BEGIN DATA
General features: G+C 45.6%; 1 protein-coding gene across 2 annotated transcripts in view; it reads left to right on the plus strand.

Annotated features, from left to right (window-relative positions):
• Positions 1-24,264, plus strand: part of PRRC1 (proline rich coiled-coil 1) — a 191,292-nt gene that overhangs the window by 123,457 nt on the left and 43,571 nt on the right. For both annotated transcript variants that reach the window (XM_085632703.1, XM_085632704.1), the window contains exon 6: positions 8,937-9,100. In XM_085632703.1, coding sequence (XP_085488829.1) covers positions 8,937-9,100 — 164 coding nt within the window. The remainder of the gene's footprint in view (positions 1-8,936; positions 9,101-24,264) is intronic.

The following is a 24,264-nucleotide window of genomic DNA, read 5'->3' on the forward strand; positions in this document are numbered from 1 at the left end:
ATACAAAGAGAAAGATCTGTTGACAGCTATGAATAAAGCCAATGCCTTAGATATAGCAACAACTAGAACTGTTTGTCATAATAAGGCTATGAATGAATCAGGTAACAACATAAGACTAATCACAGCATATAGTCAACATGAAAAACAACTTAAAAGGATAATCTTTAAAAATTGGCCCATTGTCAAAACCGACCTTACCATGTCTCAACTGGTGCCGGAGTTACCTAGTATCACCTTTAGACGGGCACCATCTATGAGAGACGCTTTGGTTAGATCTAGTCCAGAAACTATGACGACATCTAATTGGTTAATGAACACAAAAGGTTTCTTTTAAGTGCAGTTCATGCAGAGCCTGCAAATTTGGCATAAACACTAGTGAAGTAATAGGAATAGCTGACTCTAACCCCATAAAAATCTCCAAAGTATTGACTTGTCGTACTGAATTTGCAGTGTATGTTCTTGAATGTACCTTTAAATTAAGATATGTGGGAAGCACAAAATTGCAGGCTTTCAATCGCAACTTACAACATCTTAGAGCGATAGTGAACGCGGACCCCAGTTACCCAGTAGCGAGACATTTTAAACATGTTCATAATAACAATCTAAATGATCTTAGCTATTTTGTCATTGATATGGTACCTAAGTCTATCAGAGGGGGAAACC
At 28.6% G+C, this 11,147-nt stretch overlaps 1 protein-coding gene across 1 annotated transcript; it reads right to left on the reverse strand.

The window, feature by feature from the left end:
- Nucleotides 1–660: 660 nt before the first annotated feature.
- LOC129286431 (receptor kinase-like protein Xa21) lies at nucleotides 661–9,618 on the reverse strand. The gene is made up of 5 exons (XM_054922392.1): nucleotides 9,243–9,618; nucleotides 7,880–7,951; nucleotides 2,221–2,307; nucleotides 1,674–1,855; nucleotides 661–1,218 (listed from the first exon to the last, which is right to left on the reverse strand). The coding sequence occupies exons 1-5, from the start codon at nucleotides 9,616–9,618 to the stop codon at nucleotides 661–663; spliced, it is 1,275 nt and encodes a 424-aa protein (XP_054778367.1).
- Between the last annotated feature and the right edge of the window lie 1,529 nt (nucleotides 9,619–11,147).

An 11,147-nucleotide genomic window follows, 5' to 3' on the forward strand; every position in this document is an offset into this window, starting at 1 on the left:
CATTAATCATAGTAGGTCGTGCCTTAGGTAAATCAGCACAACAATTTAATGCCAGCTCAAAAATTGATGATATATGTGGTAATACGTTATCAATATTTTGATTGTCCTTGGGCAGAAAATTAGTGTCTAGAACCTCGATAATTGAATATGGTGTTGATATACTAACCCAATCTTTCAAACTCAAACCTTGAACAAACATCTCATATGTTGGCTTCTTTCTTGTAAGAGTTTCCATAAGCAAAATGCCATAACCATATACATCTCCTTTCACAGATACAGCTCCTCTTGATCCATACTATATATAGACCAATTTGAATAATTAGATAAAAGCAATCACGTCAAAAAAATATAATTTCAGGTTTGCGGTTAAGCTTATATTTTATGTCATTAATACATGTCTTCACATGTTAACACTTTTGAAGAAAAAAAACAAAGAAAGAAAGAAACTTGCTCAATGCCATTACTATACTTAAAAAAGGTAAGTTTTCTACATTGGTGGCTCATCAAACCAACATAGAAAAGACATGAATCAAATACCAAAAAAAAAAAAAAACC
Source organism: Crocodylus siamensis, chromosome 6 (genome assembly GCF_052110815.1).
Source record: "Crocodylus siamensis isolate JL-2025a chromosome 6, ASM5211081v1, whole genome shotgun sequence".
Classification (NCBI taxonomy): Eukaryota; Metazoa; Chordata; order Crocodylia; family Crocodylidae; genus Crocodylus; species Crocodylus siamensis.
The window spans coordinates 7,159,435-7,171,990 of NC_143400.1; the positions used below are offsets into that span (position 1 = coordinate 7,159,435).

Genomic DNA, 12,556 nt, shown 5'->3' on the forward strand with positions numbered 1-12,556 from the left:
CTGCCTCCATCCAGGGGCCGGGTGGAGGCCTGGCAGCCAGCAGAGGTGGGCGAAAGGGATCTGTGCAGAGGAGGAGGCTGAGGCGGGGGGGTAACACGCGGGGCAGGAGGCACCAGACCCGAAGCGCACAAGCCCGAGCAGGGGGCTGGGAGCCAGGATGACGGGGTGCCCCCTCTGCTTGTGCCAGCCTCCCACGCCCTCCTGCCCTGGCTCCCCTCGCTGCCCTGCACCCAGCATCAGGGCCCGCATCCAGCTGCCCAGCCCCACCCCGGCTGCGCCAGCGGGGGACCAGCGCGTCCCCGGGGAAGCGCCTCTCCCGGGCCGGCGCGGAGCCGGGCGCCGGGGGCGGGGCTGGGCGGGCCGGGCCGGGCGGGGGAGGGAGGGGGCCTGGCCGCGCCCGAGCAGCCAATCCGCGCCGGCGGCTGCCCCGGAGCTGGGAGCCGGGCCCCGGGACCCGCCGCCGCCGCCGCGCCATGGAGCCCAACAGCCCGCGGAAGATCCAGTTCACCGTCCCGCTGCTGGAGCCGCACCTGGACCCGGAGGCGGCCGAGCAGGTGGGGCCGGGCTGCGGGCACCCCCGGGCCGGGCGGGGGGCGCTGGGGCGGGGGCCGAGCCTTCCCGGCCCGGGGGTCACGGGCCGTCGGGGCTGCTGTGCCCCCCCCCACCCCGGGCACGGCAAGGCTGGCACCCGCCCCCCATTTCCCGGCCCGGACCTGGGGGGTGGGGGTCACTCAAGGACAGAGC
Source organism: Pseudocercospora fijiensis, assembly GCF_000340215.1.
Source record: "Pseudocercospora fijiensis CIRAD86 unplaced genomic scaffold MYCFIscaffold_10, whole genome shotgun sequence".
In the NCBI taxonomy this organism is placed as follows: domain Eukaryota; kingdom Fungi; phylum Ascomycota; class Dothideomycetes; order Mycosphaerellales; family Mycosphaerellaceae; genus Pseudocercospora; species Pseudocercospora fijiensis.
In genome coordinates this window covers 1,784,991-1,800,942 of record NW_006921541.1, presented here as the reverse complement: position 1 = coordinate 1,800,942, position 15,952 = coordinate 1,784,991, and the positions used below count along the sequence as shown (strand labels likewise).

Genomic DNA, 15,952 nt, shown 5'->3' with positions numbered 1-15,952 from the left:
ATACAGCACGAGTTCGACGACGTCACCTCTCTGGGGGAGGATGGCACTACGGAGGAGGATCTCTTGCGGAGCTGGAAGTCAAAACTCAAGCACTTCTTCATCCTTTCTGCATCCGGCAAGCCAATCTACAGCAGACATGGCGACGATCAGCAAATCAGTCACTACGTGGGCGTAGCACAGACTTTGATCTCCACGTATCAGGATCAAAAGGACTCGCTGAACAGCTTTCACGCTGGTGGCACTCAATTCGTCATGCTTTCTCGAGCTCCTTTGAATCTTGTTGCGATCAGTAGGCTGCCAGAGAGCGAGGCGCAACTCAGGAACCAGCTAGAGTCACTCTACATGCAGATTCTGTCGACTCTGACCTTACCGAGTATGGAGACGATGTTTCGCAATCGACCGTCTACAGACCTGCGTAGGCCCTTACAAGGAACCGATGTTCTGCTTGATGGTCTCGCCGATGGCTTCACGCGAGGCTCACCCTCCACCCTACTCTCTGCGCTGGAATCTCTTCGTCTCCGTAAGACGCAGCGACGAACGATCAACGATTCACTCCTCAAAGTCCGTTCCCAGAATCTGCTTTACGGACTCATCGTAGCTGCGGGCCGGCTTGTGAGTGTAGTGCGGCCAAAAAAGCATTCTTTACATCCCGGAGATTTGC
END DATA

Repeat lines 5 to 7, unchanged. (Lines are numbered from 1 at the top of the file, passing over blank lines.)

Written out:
ATACAAAGAGAAAGATCTGTTGACAGCTATGAATAAAGCCAATGCCTTAGATATAGCAACAACTAGAACTGTTTGTCATAATAAGGCTATGAATGAATCAGGTAACAACATAAGACTAATCACAGCATATAGTCAACATGAAAAACAACTTAAAAGGATAATCTTTAAAAATTGGCCCATTGTCAAAACCGACCTTACCATGTCTCAACTGGTGCCGGAGTTACCTAGTATCACCTTTAGACGGGCACCATCTATGAGAGACGCTTTGGTTAGATCTAGTCCAGAAACTATGACGACATCTAATTGGTTAATGAACACAAAAGGTTTCTTTTAAGTGCAGTTCATGCAGAGCCTGCAAATTTGGCATAAACACTAGTGAAGTAATAGGAATAGCTGACTCTAACCCCATAAAAATCTCCAAAGTATTGACTTGTCGTACTGAATTTGCAGTGTATGTTCTTGAATGTACCTTTAAATTAAGATATGTGGGAAGCACAAAATTGCAGGCTTTCAATCGCAACTTACAACATCTTAGAGCGATAGTGAACGCGGACCCCAGTTACCCAGTAGCGAGACATTTTAAACATGTTCATAATAACAATCTAAATGATCTTAGCTATTTTGTCATTGATATGGTACCTAAGTCTATCAGAGGGGGAAACC
At 28.6% G+C, this 11,147-nt stretch overlaps 1 protein-coding gene across 1 annotated transcript; it reads right to left on the reverse strand.

The window, feature by feature from the left end: